What: Greg Barth is the author of SELENA, DIESEL THERAPY, SUICIDE LOUNGE, as well as the forthcoming ROAD CARNAGE and EVERGLADE.
Interview conducted by email. Some questions and answers have been edited.
I just read SELENA and found it really hard to put down. It was a total punch to the gut. Tell me how this character and this story came together for you?
That story started with a single idea. There’s a tired trope in slasher movies where the victim frantically attempts to get away while being stalked. She finally makes it to a car, gets inside, fumbles with the keys, drops them, and—while the slasher’s shadow looms over the car window and squeaky slasher music plays louder and faster—attempts to start the car. And the ignition never works. Never. It just grinds and grinds while the victim’s foot taps the gas pedal. “Come on!” she says.
In my twist on this scene, she’s unable to start the car because it’s equipped with an ignition interlock device, and she’s not sober enough to unlock the switch. It seemed like a funny idea, but I also knew the consequences of being caught would be severe. And there’s no slasher, but it’s quite bad.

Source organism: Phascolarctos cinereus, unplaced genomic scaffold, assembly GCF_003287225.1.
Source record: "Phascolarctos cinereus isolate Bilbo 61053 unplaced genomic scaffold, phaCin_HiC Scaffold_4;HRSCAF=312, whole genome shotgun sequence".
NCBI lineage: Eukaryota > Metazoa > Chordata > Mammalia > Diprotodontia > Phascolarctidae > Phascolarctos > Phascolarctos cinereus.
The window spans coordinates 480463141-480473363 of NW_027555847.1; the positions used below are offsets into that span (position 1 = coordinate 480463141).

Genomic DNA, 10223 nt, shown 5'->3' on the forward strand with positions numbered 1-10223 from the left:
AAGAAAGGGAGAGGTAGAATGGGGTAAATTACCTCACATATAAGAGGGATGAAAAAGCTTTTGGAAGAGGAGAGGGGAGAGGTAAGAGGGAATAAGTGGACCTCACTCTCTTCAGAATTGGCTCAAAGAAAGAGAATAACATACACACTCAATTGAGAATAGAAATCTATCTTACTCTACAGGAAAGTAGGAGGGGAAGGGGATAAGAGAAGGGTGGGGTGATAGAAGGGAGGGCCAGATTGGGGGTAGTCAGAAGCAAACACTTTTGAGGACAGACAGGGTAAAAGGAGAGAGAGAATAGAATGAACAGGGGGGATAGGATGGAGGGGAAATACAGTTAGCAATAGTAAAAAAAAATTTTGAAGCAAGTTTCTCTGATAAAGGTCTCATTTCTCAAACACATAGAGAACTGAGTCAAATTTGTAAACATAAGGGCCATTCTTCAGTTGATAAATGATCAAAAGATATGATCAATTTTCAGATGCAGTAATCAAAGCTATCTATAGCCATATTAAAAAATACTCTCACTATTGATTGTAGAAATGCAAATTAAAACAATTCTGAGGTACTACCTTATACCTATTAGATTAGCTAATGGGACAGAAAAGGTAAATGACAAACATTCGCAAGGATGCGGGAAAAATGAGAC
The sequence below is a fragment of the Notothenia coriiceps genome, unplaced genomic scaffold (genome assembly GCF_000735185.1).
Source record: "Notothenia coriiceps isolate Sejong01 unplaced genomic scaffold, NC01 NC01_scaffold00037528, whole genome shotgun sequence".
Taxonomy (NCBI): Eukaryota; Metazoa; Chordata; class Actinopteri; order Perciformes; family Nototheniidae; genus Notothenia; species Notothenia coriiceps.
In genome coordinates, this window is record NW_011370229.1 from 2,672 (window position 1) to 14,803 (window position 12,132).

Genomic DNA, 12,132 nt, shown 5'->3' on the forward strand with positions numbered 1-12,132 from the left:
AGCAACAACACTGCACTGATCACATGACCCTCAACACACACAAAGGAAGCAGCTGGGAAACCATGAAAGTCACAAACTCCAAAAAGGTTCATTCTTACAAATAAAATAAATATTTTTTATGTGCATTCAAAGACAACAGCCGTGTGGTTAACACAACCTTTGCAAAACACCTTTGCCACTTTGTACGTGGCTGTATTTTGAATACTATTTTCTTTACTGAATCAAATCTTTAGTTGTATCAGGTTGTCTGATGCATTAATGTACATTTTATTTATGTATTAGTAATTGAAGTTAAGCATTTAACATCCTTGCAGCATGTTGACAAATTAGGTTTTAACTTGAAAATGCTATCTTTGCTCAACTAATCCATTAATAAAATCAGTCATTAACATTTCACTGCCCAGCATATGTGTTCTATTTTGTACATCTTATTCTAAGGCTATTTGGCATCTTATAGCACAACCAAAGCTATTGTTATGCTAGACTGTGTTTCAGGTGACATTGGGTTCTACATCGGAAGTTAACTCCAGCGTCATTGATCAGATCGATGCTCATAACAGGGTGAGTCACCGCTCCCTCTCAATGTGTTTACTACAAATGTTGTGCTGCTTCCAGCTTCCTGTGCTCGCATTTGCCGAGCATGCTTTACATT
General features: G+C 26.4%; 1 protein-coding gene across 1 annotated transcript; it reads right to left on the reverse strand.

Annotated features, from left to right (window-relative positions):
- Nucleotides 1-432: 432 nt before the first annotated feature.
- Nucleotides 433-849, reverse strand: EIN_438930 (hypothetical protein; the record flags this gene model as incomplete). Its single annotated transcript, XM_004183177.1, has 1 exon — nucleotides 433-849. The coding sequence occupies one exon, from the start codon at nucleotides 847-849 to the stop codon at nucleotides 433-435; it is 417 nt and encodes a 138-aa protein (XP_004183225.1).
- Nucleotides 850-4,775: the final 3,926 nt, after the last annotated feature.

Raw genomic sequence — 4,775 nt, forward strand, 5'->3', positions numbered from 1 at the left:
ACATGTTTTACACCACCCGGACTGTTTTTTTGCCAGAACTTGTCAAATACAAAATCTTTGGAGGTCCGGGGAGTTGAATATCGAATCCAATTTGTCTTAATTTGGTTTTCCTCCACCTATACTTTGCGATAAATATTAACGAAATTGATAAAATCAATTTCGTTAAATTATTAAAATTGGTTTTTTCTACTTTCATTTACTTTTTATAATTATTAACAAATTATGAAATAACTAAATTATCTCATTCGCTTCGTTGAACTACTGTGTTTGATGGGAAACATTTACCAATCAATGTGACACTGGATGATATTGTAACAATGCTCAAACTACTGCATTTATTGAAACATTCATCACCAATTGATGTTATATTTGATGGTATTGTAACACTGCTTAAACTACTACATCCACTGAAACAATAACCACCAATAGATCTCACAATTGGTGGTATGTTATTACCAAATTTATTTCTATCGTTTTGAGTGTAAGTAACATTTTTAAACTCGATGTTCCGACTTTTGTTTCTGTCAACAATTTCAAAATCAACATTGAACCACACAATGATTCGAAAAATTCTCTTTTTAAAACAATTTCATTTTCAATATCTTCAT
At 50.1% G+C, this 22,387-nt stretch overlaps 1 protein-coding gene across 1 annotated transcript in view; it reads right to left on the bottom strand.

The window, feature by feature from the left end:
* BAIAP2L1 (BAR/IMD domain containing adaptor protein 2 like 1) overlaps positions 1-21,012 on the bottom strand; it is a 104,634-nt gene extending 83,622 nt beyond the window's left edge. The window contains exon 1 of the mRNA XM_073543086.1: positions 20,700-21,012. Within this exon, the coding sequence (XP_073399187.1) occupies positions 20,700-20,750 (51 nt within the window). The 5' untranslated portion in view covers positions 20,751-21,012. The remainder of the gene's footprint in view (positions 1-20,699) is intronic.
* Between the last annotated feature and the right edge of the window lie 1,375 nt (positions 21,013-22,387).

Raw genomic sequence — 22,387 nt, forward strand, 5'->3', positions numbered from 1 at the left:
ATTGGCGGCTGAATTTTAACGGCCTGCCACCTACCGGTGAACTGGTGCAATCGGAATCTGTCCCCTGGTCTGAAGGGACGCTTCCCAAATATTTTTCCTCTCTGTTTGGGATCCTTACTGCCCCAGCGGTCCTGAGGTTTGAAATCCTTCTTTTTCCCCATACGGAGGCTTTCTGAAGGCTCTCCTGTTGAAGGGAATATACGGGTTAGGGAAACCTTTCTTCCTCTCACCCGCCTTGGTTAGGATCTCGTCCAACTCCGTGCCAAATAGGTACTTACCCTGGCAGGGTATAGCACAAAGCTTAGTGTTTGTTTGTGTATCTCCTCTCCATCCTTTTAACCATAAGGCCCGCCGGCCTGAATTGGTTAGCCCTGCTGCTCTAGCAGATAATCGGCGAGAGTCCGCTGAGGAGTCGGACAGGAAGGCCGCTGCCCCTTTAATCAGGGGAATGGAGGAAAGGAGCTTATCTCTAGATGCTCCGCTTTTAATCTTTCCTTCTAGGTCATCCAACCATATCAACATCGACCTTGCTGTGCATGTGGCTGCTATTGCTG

The character, Selena, comes from a hundred different places—pieces of people I’ve known over the years—but the two most prominent literary influences are Stieg Larsson’s Lisbeth Salander and Ken Bruen’s Jack Taylor. I remember thinking during an all-out binge of the Taylor novels, “This kind of character would never work as a woman.” The idea stuck, and it became a challenge.